Saturday, January 20, 2007

The Great Diaphragm in the Sky

A great deal of attention has been paid, recently, to the concept of a space "elevator." It's really only the newest idea in a long line of ideas on how to get into space on the cheap. Well, I guess "newest" isn't the right word since it's been around for some time. I guess the right way to describe it is as the most recent idea to become trendy.

Past ideas have included such winners as a giant sling shot, a magnetic lift, a magnetic sling shot, and the ever popular big-ass space shuttle cannon. The lift has really gained traction recently thanks to the emergence of carbon nanotubes, which promise new super materials. The main problem facing the space elevator is out of what we make the cable. When you have a cable that's thousands of miles long, the weight of the cable itself is enough to snap the cable. Ultra-light, ultra-strong materials must be invented before we could achieve the dream.

Well, along with carbon nanotubes, we now have meta-materials. These are atoms of known materials arranged in such a way as to give the final product entirely new properties, as though they were a new kind of material. These two new toys have given futurists and arm-chair dreamers (such as yours truly) the ability to say that the problem will be solved because LOOK AT THESE NEW MATERIALS! We'll undoubtedly get there with these!

Well I think that approach is stupid. In fact, I don't think we need the new wonder-materials. With materials we have now, materials directly on the horizon, and, oh yeah, a butt-load of money, we could develop a space elevator today. First, many of the big problems with the cable's strength can be eliminated if we start the cable at high altitude. The higher up we go, the weaker the gravitational force, the less cable, and the shorter the distance.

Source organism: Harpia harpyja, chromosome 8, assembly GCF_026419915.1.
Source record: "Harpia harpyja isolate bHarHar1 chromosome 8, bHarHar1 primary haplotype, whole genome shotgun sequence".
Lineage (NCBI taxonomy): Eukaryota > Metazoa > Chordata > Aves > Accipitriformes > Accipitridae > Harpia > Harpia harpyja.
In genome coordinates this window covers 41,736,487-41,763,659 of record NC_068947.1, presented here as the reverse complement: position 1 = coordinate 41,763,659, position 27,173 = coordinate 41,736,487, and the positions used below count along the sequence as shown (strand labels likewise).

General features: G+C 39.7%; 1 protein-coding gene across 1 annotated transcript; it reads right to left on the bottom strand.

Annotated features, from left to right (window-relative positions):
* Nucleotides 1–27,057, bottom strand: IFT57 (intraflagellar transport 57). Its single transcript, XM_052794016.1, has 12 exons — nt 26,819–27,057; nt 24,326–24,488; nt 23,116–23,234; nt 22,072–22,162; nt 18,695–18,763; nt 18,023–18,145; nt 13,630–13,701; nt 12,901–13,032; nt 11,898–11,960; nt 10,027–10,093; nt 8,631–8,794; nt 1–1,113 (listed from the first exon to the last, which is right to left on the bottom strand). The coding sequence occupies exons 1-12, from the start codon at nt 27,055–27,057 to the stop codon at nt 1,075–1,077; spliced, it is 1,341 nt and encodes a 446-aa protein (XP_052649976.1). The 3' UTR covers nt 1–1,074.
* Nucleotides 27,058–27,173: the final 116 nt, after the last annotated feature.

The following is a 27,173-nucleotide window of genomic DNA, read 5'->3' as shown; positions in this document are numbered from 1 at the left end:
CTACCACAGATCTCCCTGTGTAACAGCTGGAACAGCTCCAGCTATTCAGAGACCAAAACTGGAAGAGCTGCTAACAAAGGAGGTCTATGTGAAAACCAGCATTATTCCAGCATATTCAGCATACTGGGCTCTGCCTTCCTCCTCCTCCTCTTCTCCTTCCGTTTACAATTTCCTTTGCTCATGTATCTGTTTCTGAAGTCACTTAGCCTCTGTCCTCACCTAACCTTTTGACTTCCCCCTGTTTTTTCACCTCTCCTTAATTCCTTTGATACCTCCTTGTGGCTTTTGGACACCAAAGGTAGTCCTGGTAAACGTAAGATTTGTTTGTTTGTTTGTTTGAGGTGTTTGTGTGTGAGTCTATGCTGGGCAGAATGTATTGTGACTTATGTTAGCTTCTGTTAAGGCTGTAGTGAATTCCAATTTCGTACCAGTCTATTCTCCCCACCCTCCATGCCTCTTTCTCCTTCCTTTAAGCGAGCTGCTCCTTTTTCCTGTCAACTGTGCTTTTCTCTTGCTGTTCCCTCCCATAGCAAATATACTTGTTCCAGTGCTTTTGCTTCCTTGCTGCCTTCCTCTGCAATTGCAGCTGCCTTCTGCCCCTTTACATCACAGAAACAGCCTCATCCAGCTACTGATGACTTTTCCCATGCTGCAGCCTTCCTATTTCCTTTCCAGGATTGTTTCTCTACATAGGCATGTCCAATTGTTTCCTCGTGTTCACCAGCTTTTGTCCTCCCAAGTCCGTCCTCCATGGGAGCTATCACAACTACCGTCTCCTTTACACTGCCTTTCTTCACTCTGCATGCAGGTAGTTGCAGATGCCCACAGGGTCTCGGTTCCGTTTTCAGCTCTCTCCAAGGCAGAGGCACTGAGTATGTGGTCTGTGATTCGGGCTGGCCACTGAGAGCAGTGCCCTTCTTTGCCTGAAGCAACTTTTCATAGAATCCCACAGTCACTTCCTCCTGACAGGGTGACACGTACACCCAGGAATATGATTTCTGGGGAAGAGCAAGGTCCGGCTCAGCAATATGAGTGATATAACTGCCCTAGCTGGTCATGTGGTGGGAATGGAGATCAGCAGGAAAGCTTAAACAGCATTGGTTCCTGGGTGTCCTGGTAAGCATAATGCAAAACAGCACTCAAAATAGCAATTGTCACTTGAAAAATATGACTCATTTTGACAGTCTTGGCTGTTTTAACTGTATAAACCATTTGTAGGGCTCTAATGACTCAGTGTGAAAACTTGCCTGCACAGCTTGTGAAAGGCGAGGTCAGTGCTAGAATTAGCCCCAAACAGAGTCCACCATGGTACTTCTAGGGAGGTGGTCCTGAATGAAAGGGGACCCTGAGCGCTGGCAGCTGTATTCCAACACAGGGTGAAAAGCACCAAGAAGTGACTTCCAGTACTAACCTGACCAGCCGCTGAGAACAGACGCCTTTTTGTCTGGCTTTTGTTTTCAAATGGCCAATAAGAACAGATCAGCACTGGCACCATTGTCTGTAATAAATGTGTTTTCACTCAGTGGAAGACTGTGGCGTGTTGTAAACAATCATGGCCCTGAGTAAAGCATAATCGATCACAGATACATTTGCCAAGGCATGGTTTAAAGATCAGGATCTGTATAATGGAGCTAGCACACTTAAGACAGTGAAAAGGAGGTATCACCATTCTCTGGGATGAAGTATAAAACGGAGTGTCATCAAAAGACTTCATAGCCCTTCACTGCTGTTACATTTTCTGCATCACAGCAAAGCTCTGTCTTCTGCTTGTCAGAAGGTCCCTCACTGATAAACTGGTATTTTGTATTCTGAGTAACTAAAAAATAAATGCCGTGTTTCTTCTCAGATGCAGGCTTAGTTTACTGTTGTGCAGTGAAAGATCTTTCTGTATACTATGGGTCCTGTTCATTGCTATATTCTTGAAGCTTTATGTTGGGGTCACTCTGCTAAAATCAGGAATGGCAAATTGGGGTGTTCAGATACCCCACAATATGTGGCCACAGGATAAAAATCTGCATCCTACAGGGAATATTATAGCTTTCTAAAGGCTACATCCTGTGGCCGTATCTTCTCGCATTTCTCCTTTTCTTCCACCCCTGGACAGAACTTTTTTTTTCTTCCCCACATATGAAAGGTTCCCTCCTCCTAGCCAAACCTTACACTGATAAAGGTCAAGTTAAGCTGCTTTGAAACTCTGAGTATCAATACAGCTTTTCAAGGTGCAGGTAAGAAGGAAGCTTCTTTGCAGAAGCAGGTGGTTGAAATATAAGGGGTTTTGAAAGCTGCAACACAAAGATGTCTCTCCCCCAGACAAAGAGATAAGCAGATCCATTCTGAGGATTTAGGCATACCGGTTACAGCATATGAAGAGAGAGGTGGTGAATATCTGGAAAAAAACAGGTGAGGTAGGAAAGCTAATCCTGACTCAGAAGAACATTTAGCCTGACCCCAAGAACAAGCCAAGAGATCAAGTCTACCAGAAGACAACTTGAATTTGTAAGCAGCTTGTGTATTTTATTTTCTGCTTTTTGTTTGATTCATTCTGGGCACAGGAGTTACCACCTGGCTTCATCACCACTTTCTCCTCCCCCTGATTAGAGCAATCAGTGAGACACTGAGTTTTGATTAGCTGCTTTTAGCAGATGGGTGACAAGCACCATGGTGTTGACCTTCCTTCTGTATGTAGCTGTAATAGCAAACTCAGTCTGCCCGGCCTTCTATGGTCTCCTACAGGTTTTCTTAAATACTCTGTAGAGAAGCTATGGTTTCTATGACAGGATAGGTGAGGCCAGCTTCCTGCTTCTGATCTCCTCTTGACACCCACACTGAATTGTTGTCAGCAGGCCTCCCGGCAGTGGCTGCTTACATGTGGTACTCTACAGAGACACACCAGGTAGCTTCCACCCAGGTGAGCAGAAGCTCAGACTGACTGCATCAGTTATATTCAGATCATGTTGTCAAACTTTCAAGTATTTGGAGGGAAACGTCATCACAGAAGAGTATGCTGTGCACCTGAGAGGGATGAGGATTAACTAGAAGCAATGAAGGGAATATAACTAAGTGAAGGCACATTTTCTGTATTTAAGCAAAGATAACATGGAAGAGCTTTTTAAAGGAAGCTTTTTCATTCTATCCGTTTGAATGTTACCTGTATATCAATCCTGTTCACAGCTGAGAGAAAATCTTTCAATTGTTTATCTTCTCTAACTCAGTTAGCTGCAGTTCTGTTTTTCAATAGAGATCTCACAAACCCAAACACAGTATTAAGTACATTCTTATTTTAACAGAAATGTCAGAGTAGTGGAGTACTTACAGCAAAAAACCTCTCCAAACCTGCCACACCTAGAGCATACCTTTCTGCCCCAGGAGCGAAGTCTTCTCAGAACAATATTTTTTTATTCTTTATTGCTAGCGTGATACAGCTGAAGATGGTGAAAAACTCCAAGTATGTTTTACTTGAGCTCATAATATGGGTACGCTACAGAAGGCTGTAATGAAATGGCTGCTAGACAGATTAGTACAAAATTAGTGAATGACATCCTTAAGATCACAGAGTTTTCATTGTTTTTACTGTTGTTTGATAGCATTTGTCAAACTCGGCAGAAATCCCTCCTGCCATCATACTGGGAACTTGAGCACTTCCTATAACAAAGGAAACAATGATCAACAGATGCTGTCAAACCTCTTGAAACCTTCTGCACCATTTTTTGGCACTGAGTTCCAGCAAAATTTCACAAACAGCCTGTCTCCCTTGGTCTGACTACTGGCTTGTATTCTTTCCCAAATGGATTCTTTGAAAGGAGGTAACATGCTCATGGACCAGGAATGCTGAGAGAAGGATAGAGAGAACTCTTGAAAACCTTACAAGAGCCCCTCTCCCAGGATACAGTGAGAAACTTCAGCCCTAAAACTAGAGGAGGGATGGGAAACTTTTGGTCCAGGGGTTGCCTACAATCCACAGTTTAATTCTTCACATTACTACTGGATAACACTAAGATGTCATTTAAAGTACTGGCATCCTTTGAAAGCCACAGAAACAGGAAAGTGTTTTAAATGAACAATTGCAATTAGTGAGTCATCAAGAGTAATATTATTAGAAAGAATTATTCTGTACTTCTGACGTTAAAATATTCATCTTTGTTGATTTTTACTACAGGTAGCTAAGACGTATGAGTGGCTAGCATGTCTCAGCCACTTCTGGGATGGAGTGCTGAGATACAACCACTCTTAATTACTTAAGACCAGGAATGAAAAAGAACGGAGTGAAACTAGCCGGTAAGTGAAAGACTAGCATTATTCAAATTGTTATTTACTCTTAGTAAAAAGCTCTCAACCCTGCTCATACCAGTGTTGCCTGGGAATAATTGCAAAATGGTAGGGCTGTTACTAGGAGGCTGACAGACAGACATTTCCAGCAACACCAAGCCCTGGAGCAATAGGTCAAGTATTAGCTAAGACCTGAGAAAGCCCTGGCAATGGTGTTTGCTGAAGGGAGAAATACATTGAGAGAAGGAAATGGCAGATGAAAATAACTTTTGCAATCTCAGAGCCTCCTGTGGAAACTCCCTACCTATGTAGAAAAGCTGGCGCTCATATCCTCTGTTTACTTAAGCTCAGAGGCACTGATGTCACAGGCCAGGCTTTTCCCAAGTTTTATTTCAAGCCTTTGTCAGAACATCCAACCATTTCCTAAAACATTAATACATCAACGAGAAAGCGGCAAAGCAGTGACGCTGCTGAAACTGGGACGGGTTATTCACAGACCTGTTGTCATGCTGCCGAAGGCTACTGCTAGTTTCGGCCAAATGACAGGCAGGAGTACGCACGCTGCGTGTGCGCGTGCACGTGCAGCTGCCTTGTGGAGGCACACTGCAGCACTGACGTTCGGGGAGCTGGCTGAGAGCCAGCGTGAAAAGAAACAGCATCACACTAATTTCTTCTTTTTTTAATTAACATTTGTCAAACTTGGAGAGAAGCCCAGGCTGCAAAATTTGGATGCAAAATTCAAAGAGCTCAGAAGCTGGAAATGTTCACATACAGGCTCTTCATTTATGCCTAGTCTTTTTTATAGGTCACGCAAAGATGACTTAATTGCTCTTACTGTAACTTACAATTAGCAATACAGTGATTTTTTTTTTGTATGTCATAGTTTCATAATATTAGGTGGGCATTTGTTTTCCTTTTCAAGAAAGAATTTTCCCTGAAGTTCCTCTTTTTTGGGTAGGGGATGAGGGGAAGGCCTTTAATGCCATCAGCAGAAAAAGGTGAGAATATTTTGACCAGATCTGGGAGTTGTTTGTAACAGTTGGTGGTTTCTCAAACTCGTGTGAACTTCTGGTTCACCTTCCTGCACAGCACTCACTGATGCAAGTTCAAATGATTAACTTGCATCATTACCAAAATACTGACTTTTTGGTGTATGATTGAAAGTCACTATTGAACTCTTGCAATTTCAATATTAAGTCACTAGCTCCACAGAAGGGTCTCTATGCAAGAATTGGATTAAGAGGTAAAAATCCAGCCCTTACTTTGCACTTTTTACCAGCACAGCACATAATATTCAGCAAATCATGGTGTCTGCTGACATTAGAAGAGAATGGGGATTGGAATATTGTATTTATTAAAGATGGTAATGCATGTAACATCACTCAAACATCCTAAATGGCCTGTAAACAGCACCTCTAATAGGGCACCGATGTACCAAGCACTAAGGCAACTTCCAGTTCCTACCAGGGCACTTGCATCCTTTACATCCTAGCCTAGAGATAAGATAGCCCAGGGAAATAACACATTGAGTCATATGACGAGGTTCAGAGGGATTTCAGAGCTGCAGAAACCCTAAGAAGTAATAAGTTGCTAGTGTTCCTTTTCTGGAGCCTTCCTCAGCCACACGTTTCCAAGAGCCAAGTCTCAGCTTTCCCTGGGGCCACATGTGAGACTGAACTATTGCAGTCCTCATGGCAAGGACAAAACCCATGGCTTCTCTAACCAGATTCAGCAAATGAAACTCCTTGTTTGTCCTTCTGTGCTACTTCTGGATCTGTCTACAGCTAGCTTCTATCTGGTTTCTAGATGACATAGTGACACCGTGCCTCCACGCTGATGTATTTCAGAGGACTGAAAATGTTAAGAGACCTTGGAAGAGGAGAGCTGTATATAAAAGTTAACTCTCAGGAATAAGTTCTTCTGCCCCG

The focal point of my plan is rather absurd and dismissed by most, but I'm confident that it's sound. My idea involves balloons. Giant balloons, of course. The biggest balloons ever created. Imagine giant blimps, hundreds of times larger than the Hindenburg, supporting large, aerial, shipping platforms. We could have a ground based elevator attached to one at low altitude. This platform could theoretically be anchored to the ground. The second platform would be connected by yet another (relatively) short elevator to the first platform. By now, altitudes would high enough to be above the weather and storms would only ever be a consideration for the first platform. Finally, a series of higher platforms up into the mesosphere, with a final elevator into the thermosphere, where a station of some sort is waiting.

The second plan, and one I consider more cost-effective, is one where the first station is in the mesosphere. In this scenario, ground-launched airships deliver cargo to the station which is then lifted to two or three more platforms until delivery into space. Obviously, at such high altitudes, debris falling to earth will become a problem, but here is where I get to invoke the deus ex machina of future wonder-materials. The balloon skins will be made from indestructible carbon nanotube skin.

Oh, and to explain my title, I imagine that the large platforms would look similar to giant, inflated diaphragms in the sky. Or perhaps red blood cells.

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